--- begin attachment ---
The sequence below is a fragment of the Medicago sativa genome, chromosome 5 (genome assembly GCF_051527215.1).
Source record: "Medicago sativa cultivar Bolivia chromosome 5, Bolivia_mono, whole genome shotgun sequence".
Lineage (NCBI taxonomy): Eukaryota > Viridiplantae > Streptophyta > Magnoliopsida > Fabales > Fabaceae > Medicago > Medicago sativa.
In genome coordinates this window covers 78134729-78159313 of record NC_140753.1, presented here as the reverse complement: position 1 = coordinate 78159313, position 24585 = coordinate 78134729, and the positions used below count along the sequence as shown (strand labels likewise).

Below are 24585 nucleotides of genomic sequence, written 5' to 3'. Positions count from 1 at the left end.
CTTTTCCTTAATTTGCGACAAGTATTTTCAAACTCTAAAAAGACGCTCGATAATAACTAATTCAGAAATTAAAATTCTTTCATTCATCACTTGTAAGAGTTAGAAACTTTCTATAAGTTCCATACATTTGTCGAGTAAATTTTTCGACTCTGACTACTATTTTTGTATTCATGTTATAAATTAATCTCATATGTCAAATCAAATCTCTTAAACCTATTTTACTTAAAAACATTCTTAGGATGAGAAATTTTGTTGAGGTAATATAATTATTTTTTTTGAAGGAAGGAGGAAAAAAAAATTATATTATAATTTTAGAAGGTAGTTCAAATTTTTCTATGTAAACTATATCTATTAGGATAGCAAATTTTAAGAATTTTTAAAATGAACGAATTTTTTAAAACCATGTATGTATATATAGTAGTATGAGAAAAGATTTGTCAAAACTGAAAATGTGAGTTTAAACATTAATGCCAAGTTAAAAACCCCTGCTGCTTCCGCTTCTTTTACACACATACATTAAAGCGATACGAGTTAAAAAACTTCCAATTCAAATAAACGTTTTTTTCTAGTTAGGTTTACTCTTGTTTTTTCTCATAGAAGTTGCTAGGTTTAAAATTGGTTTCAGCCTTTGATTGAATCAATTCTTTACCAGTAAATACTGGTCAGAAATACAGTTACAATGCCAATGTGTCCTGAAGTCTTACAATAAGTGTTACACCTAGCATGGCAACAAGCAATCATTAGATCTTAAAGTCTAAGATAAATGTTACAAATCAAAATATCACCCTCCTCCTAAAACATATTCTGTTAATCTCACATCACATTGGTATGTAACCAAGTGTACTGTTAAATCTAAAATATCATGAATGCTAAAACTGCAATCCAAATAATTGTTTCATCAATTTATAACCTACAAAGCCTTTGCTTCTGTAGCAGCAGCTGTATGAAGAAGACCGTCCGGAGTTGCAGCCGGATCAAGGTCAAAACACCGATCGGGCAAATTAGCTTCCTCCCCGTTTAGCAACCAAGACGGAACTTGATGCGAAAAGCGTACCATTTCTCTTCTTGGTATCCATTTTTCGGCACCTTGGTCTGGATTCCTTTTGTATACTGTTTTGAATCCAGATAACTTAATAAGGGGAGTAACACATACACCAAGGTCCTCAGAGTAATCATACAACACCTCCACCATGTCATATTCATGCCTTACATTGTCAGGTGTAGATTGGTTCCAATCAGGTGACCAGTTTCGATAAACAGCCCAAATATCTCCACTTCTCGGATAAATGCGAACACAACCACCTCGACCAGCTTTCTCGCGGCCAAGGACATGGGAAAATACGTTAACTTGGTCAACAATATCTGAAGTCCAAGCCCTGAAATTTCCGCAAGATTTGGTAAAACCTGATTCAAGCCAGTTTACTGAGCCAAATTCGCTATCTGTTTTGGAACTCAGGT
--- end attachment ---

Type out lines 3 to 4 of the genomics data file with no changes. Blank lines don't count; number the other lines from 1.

Lineage (NCBI taxonomy): Eukaryota > Viridiplantae > Streptophyta > Magnoliopsida > Fabales > Fabaceae > Medicago > Medicago sativa.
In genome coordinates this window covers 78134729-78159313 of record NC_140753.1, presented here as the reverse complement: position 1 = coordinate 78159313, position 24585 = coordinate 78134729, and the positions used below count along the sequence as shown (strand labels likewise).